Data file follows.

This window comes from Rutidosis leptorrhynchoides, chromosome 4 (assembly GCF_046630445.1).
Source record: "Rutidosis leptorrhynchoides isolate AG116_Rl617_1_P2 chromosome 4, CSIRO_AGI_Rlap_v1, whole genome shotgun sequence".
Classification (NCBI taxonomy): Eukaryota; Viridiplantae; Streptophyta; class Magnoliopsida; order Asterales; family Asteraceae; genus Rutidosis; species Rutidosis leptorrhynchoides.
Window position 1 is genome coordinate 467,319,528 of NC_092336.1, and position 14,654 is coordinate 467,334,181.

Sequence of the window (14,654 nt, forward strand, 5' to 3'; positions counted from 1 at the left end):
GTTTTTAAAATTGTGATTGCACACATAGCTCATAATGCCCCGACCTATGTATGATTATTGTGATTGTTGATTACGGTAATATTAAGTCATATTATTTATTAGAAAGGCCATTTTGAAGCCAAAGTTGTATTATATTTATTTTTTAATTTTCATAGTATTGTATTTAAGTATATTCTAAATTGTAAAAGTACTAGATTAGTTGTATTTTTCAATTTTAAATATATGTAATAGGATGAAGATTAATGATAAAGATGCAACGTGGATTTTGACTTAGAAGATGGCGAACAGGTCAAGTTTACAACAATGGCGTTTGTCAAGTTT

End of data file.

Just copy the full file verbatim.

This window comes from Rutidosis leptorrhynchoides, chromosome 4 (assembly GCF_046630445.1).
Source record: "Rutidosis leptorrhynchoides isolate AG116_Rl617_1_P2 chromosome 4, CSIRO_AGI_Rlap_v1, whole genome shotgun sequence".
Classification (NCBI taxonomy): Eukaryota; Viridiplantae; Streptophyta; class Magnoliopsida; order Asterales; family Asteraceae; genus Rutidosis; species Rutidosis leptorrhynchoides.
Window position 1 is genome coordinate 467,319,528 of NC_092336.1, and position 14,654 is coordinate 467,334,181.

Sequence of the window (14,654 nt, forward strand, 5' to 3'; positions counted from 1 at the left end):
GTTTTTAAAATTGTGATTGCACACATAGCTCATAATGCCCCGACCTATGTATGATTATTGTGATTGTTGATTACGGTAATATTAAGTCATATTATTTATTAGAAAGGCCATTTTGAAGCCAAAGTTGTATTATATTTATTTTTTAATTTTCATAGTATTGTATTTAAGTATATTCTAAATTGTAAAAGTACTAGATTAGTTGTATTTTTCAATTTTAAATATATGTAATAGGATGAAGATTAATGATAAAGATGCAACGTGGATTTTGACTTAGAAGATGGCGAACAGGTCAAGTTTACAACAATGGCGTTTGTCAAGTTT